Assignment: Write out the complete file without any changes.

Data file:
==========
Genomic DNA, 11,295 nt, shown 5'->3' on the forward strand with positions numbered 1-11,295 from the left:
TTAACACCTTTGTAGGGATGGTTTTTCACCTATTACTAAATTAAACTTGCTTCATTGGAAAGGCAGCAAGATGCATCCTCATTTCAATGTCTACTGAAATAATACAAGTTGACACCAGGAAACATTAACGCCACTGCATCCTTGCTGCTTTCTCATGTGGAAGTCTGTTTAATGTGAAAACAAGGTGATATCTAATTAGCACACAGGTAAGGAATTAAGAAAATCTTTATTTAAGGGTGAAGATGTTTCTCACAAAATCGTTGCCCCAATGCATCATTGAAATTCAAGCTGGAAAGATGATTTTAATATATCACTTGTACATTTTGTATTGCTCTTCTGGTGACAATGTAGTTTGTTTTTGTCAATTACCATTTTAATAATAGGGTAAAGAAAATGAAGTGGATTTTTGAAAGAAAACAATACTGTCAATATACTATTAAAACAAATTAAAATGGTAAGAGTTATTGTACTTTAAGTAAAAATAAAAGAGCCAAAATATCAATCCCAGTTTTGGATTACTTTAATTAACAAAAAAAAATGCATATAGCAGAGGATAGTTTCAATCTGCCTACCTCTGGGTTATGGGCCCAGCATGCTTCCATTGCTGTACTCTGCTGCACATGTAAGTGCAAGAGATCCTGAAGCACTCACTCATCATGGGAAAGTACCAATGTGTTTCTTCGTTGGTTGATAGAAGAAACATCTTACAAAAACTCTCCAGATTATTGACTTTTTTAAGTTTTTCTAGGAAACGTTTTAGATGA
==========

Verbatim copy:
Genomic DNA, 11,295 nt, shown 5'->3' on the forward strand with positions numbered 1-11,295 from the left:
TTAACACCTTTGTAGGGATGGTTTTTCACCTATTACTAAATTAAACTTGCTTCATTGGAAAGGCAGCAAGATGCATCCTCATTTCAATGTCTACTGAAATAATACAAGTTGACACCAGGAAACATTAACGCCACTGCATCCTTGCTGCTTTCTCATGTGGAAGTCTGTTTAATGTGAAAACAAGGTGATATCTAATTAGCACACAGGTAAGGAATTAAGAAAATCTTTATTTAAGGGTGAAGATGTTTCTCACAAAATCGTTGCCCCAATGCATCATTGAAATTCAAGCTGGAAAGATGATTTTAATATATCACTTGTACATTTTGTATTGCTCTTCTGGTGACAATGTAGTTTGTTTTTGTCAATTACCATTTTAATAATAGGGTAAAGAAAATGAAGTGGATTTTTGAAAGAAAACAATACTGTCAATATACTATTAAAACAAATTAAAATGGTAAGAGTTATTGTACTTTAAGTAAAAATAAAAGAGCCAAAATATCAATCCCAGTTTTGGATTACTTTAATTAACAAAAAAAAATGCATATAGCAGAGGATAGTTTCAATCTGCCTACCTCTGGGTTATGGGCCCAGCATGCTTCCATTGCTGTACTCTGCTGCACATGTAAGTGCAAGAGATCCTGAAGCACTCACTCATCATGGGAAAGTACCAATGTGTTTCTTCGTTGGTTGATAGAAGAAACATCTTACAAAAACTCTCCAGATTATTGACTTTTTTAAGTTTTTCTAGGAAACGTTTTAGATGA